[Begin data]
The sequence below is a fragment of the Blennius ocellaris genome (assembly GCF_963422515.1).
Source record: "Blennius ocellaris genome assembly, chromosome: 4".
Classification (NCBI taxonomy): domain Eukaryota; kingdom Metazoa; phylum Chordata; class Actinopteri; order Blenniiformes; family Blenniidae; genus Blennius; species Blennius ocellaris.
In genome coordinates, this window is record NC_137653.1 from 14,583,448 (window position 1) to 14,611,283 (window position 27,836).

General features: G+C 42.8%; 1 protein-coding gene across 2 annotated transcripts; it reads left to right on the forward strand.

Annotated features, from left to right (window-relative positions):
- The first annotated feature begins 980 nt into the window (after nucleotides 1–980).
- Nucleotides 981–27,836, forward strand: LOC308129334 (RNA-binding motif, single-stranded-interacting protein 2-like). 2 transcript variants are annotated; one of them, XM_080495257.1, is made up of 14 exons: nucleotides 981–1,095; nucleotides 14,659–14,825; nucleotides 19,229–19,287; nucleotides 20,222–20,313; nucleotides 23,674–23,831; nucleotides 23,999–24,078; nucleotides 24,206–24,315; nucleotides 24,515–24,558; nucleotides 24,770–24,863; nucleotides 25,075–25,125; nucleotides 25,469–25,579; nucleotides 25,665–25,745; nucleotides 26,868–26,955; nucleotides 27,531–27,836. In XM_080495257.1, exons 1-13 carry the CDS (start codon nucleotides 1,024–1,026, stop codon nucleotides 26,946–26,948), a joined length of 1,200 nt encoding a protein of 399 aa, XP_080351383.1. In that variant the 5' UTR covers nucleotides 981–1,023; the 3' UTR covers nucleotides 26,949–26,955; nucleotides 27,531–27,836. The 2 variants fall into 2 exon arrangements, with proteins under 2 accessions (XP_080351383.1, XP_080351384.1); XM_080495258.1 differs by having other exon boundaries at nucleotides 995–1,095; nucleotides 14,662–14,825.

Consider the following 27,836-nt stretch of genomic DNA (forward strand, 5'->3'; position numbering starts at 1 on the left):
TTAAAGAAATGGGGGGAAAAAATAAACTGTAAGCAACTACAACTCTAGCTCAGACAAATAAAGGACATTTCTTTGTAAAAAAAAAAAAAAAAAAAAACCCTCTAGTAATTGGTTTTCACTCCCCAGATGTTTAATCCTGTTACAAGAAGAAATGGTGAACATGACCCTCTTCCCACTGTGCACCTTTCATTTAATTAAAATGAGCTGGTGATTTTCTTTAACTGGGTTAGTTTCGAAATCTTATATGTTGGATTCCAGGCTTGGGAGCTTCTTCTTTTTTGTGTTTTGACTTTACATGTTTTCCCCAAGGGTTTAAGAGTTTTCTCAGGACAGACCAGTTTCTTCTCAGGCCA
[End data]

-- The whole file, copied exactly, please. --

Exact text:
The sequence below is a fragment of the Blennius ocellaris genome (assembly GCF_963422515.1).
Source record: "Blennius ocellaris genome assembly, chromosome: 4".
Classification (NCBI taxonomy): domain Eukaryota; kingdom Metazoa; phylum Chordata; class Actinopteri; order Blenniiformes; family Blenniidae; genus Blennius; species Blennius ocellaris.
In genome coordinates, this window is record NC_137653.1 from 14,583,448 (window position 1) to 14,611,283 (window position 27,836).

General features: G+C 42.8%; 1 protein-coding gene across 2 annotated transcripts; it reads left to right on the forward strand.

Annotated features, from left to right (window-relative positions):
- The first annotated feature begins 980 nt into the window (after nucleotides 1–980).
- Nucleotides 981–27,836, forward strand: LOC308129334 (RNA-binding motif, single-stranded-interacting protein 2-like). 2 transcript variants are annotated; one of them, XM_080495257.1, is made up of 14 exons: nucleotides 981–1,095; nucleotides 14,659–14,825; nucleotides 19,229–19,287; nucleotides 20,222–20,313; nucleotides 23,674–23,831; nucleotides 23,999–24,078; nucleotides 24,206–24,315; nucleotides 24,515–24,558; nucleotides 24,770–24,863; nucleotides 25,075–25,125; nucleotides 25,469–25,579; nucleotides 25,665–25,745; nucleotides 26,868–26,955; nucleotides 27,531–27,836. In XM_080495257.1, exons 1-13 carry the CDS (start codon nucleotides 1,024–1,026, stop codon nucleotides 26,946–26,948), a joined length of 1,200 nt encoding a protein of 399 aa, XP_080351383.1. In that variant the 5' UTR covers nucleotides 981–1,023; the 3' UTR covers nucleotides 26,949–26,955; nucleotides 27,531–27,836. The 2 variants fall into 2 exon arrangements, with proteins under 2 accessions (XP_080351383.1, XP_080351384.1); XM_080495258.1 differs by having other exon boundaries at nucleotides 995–1,095; nucleotides 14,662–14,825.

Consider the following 27,836-nt stretch of genomic DNA (forward strand, 5'->3'; position numbering starts at 1 on the left):
TTAAAGAAATGGGGGGAAAAAATAAACTGTAAGCAACTACAACTCTAGCTCAGACAAATAAAGGACATTTCTTTGTAAAAAAAAAAAAAAAAAAAAACCCTCTAGTAATTGGTTTTCACTCCCCAGATGTTTAATCCTGTTACAAGAAGAAATGGTGAACATGACCCTCTTCCCACTGTGCACCTTTCATTTAATTAAAATGAGCTGGTGATTTTCTTTAACTGGGTTAGTTTCGAAATCTTATATGTTGGATTCCAGGCTTGGGAGCTTCTTCTTTTTTGTGTTTTGACTTTACATGTTTTCCCCAAGGGTTTAAGAGTTTTCTCAGGACAGACCAGTTTCTTCTCAGGCCA